When Senate Majority Leader Harry Reid (D-Nev.) last December compared opponents of health care reform to senators who supported slavery in the 19th century, RNC Chairman Michael Steele was apoplectic.
"It was not a sober moment for Harry Reid at all," he told CBS. "[I]n fact, I'm kind of sick and tired of the left and Democrats in this country when they get in trouble and don't get their way and their backs are up against the wall on legislation or whatever it is their trying to do, they go to that card, they play that race card..."
It was a pointed rebuke of Reid that was shared by other leading Republicans -- and it looks a tad duplicitous in the wake of Steele's recent response to criticism he's received over the committee's expenditures on high-end hotels, private jets, and a bondage-themed nightclub.
On Monday, the RNC chairman told ABC's "Good Morning America" that, as an African-American, he is being held to a higher standard than his white peers.
"The honest answer is, 'Yes,'" Steele said. "Barack Obama has a slimmer margin. A lot of folks do. It's a different role for me to play and others to play and that's just the reality of it. But you just take that as a part of the nature of it."
The remark capped a week's worth of largely unfavorable stories about Steele's competence to manage the party. They also introduced the element of race into a conversation that truly had nothing to do with the topic -- in the process inviting another debate about whether or not skin color plays a role in political discourse.
Steele, for one, has often accused Democrats of using race as a crutch to push their agenda. In addition to his critique of Reid, the RNC chair also lashed out at former President Jimmy Carter for saying that criticism of President Barack Obama was racially motivated.
"We cannot go to a point in this country," he said, "if every time we find ourselves in disagreement with [Obama], his sycophants and others out there are running to his side and rushing in with charges of racism."
Later, in an op-ed for Politico, Steele accused Carter of fabricating "blind charges of racism, where none exist."
Steele has expressed similar criticism of Democrats on multiple occasions. Indeed part of his appeal when he was picked for his current job was that a black Republican would be the perfect foil for a president who was insulated from criticism due to his race. When he was running for the chair, Steele more or less accused Obama of building his campaign on top of this pedestal.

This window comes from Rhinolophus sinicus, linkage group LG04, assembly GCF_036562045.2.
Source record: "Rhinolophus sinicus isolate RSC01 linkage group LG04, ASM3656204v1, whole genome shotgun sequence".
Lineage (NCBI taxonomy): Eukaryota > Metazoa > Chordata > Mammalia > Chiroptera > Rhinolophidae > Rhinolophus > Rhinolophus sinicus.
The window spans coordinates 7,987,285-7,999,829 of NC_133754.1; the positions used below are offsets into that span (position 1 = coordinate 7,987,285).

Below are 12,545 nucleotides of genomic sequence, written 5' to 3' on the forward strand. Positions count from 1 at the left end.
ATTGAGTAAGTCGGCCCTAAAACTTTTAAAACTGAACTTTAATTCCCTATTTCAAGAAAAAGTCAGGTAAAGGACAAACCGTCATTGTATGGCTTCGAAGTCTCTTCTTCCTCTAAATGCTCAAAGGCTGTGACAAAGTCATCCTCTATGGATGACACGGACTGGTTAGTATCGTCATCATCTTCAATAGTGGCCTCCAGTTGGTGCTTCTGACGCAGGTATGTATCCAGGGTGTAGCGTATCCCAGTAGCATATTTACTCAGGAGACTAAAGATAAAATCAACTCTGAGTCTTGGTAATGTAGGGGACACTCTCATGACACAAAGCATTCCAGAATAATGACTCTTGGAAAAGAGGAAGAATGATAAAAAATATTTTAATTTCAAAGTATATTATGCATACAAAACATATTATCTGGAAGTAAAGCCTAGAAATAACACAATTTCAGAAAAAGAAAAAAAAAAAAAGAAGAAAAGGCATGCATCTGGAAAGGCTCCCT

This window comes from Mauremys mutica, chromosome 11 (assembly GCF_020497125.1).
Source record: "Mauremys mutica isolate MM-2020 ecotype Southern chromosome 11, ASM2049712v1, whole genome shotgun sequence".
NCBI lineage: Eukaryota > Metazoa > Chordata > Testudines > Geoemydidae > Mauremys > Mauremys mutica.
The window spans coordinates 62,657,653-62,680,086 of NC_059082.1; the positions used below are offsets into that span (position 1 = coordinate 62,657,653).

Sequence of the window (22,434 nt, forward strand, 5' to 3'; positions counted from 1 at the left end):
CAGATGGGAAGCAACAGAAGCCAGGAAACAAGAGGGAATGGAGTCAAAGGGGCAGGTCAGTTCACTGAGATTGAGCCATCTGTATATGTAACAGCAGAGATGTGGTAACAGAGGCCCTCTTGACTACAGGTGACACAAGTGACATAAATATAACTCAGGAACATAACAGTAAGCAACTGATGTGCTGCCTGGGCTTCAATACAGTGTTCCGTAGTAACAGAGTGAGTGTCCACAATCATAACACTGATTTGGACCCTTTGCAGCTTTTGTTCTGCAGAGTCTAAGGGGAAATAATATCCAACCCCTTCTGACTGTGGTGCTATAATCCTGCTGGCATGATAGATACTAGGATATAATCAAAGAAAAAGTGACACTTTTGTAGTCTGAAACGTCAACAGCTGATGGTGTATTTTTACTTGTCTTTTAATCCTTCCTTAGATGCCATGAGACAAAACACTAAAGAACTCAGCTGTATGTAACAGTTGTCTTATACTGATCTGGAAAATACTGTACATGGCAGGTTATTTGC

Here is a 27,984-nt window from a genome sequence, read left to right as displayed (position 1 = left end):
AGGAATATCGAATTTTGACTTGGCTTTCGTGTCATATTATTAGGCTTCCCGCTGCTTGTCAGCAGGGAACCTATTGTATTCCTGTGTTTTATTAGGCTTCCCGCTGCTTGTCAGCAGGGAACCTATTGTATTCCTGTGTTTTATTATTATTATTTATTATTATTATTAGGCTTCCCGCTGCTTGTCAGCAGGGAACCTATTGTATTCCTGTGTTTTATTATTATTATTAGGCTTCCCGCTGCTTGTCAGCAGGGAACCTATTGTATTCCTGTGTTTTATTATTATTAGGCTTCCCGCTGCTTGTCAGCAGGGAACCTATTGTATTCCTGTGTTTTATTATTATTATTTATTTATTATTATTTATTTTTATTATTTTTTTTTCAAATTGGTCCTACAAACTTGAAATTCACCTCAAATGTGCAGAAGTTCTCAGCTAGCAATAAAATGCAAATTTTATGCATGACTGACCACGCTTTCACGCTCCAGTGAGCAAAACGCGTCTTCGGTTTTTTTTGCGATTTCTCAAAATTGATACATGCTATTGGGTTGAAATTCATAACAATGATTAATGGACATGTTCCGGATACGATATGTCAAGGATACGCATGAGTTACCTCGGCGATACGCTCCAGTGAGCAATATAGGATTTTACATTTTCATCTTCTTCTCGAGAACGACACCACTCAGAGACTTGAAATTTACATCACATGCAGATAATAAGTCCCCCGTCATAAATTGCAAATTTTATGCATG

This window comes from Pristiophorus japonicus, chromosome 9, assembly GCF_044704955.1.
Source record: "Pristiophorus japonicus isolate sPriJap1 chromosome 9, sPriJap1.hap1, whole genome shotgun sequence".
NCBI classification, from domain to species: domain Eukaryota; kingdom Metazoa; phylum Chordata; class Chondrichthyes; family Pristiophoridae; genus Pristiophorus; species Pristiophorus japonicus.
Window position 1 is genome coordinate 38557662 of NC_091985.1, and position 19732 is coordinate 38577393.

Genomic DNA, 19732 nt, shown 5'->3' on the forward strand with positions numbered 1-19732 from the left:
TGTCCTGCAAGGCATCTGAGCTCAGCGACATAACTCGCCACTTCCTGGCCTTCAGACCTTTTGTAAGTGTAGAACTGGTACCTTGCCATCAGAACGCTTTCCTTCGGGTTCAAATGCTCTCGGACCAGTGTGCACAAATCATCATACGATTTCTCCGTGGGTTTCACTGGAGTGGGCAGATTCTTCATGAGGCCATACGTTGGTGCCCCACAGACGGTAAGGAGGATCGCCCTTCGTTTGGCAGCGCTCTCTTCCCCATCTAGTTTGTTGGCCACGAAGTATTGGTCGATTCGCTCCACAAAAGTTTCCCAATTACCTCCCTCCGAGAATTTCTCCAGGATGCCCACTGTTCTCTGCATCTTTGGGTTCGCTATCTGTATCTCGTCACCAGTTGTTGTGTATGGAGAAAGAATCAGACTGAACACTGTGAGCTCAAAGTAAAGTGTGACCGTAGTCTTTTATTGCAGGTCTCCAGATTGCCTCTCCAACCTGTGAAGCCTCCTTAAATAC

"[T]he Obama campaign played the race card, and it worked beautifully," he told a conference call of conservative bloggers. Charges of racism, he said, hurt Bill Clinton, "tripped up Hillary Clinton," and "stymied" Sen. John McCain (R-Ariz.) because he refused to bring up Reverend Jeremiah Wright.
When Fox News host Glenn Beck found himself in hot water for accusing the president of hating white people, Steele scoffed at the idea that the president could assume the role of racial victim.
"When I ran for the United States Senate and I was called an Uncle Tom by leading Democrats in the country... no one came running to my defense, and no one seemed to think that that was racist at the time," he said. "I don't play the race card, I don't play the race game, the way some tend to want to do."
And yet, at some point in time, Steele clearly opened up to the idea that race may in fact play a role in politics and that he himself could be a target. The first hints of it came when he accused the White House of asking New York Gov. David Paterson to step down because of his skin color.
"I found that to be stunning that the White House would send word to one of only two black governors in the country not to run for reelection," Steele said.
The most profound moment, however, came when Steele was besieged by early reports that his tenure at the RNC has been rocky and filled with missteps.
"I don't see stories about the internal operations of the DNC that I see about this operation," he told Washingtonian magazine. "Why? Is it because Michael Steele is the chairman, or is it because a black man is chairman?"
Monday's comments, to that end, closed the loop on the evolution. And in a bit of role reversal, they spurred the White House (often the target of Steele's critiques) to charge the RNC Chair with playing the race card himself.
"I think that it is a very silly comment to make," White House Press Secretary Robert Gibbs said, when asked about the ABC remarks. "I think Michael Steele's problem isn't the race card, it's the credit card."
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